I #Love My #Dad (Father’s Day)
That’s right, we’re doing my first-ever reaction post to my own post. I’m sure it’s been done before, but this is exciting for me, because I get to refresh you memory about my Mother’s Day post, all while celebrating the fathers in our lives.
Even better for me, because Father’s Day is a very short 3 days away, so there is still time for you to reflect on this holiday before it happens, and hopefully do something meaningful for all the dads you know.
In anticipation of writing this post, I did basically nothing for research, and at first I thought maybe it was because I was tired from the work day, or maybe it was because my girlfriend is working out of town for the summer or maybe it’s because I was scared to write about Father’s Day because we don’t communicate with our dads very easily anymore.
I’m going to share a commercial with you dear readers. This time it won’t be a satire of Mother’s Day, because all of the comedy channels seem just as ill-prepared as I am for this holiday.
See, I promised something of a mirror post, and so far so good.
The ad we just watched explicitly pointed out how disconnected we are from our families, how little time we all appear to be spending on communication and teachable moments.
Dads have always been shown to be the solid figures in our lives, whether they are there for us or not, they are stoic in their presence and reliable. But this Gillette ad uses emotions to prove that all over the world children are leaning more and more on the internet for sage wisdom and less on one of their best real-world teachers, their dads.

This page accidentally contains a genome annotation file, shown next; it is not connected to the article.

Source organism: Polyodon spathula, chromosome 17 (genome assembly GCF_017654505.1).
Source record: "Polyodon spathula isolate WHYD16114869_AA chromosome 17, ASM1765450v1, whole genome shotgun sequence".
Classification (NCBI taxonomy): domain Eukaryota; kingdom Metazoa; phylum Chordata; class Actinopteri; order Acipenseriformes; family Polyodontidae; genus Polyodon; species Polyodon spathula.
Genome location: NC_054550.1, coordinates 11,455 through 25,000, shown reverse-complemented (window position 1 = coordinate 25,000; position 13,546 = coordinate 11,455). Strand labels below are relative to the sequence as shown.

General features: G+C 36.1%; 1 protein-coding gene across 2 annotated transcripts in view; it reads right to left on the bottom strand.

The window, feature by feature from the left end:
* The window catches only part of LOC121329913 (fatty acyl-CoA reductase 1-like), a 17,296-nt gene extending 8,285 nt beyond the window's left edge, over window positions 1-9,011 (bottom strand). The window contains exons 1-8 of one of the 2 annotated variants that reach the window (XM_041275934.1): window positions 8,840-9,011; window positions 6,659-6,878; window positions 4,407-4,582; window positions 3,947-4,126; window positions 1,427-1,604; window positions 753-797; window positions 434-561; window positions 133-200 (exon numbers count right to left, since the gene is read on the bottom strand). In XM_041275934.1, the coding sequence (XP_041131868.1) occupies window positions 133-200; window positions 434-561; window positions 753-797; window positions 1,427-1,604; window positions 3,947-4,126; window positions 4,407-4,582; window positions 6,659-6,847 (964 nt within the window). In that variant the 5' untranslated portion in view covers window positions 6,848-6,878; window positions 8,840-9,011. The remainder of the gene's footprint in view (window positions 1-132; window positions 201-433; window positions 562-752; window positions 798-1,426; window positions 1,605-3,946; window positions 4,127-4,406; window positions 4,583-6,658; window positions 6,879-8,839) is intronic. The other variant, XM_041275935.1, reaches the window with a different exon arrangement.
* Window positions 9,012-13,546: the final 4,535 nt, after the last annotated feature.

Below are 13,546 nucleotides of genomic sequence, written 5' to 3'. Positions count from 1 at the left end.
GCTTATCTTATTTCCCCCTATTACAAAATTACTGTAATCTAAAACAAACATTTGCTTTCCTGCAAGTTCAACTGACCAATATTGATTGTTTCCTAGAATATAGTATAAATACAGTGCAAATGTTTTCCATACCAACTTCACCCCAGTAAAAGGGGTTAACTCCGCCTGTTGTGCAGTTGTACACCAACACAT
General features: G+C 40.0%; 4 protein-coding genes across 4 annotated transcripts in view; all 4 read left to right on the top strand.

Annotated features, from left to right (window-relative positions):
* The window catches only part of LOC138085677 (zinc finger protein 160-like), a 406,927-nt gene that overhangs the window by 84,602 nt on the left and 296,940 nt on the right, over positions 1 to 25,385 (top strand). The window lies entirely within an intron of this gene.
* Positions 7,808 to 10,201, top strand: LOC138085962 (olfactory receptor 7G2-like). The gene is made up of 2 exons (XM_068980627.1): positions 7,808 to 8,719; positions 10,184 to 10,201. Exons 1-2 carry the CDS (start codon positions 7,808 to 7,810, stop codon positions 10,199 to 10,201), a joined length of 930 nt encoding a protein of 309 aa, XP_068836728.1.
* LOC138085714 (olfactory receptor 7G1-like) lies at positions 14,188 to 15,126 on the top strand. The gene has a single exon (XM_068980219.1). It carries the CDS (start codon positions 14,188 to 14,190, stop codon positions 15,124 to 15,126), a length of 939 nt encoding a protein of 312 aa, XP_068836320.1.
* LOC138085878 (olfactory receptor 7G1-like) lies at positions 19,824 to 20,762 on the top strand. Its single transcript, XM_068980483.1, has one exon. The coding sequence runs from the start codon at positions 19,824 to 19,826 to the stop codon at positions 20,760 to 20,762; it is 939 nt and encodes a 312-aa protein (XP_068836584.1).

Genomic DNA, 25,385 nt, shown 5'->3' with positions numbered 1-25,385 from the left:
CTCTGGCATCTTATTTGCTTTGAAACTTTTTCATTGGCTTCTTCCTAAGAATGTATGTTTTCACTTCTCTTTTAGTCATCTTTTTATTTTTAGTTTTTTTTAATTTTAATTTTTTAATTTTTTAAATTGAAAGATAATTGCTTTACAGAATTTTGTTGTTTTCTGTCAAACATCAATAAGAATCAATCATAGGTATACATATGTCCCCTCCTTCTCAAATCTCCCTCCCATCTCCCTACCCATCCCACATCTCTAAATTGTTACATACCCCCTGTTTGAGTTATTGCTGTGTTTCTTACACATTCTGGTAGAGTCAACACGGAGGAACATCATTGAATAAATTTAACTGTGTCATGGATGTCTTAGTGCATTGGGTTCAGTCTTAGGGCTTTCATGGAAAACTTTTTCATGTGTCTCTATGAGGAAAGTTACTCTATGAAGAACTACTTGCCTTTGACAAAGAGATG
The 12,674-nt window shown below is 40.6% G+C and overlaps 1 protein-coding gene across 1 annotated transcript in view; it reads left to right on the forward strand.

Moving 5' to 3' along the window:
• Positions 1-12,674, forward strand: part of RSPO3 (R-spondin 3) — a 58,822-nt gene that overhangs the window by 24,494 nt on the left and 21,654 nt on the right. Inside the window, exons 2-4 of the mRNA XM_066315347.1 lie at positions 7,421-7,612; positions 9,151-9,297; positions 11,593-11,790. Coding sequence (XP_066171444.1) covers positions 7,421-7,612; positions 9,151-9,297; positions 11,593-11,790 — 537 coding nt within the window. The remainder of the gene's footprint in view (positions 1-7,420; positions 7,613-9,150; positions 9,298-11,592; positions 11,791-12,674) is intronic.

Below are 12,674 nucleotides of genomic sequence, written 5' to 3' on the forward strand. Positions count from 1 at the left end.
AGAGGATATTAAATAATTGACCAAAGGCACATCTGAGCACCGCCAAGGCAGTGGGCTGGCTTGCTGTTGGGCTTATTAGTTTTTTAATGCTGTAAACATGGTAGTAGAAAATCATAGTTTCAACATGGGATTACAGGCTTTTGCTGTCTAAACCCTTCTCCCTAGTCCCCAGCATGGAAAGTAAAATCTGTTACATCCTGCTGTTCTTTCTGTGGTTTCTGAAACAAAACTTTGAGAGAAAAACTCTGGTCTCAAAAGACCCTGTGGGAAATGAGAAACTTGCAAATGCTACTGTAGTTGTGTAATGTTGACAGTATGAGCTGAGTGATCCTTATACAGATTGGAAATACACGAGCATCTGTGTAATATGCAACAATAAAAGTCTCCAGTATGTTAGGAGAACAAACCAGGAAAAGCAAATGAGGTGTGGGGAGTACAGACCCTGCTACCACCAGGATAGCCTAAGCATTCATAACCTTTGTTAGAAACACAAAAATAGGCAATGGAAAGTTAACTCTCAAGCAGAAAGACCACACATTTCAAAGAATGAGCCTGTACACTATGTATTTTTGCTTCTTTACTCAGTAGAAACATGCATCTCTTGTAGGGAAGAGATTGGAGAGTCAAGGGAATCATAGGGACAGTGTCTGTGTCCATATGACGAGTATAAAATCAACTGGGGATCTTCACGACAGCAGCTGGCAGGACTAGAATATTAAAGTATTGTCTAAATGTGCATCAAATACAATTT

I have a theory that the reason why the first few things that come up when you type “Father’s Day” into Google are gift ideas is that we don’t give our dads the real gifts that they would like communication and intimacy. When you go and ask your dad for advice, your giving him an opportunity to share knowledge with you and impart some of his own personality.
A poorly kept secret is that most everyone you and I know will admit that dads are hard to shop for, but while it’s true that many of them don’t want a gift, it’s because they would much rather have an experience with you.
Another reason why I personally think Father’s Day takes a backseat is because it was invented to complement Mother’s Day. And on top of that when Father’s Day initially took off, it only received attention through the promotion of it’s founder Sonora Smart Dodd. When she left to study at the Art Institute of Chicago in the 1920s, the holiday faded away.
When Dodd returned to her home town of Spoke in the 1930s, she began to promote the holiday again, this time focusing her efforts and raising awareness at a national level, so that it finally stuck in the United States.
Because we never gave fathers a holiday that was uniquely theirs we assumed that they would figure out how the want to celebrate it. The problem with this logic is that both mothers and fathers are wired to give more than receive after they have children, assuming they are healthy. If we want to celebrate our fathers properly we might need to turn inward and focus on them as individuals, rather than as symbols.
But that’s just a theory.
What do you think? Have I finally gone over the edge? Leave some comments below! Share! Subscribe! Otherwise, I’m out of theories for the week, I think I’ll take a break and wind down for my own fathers Father’s Day celebrations.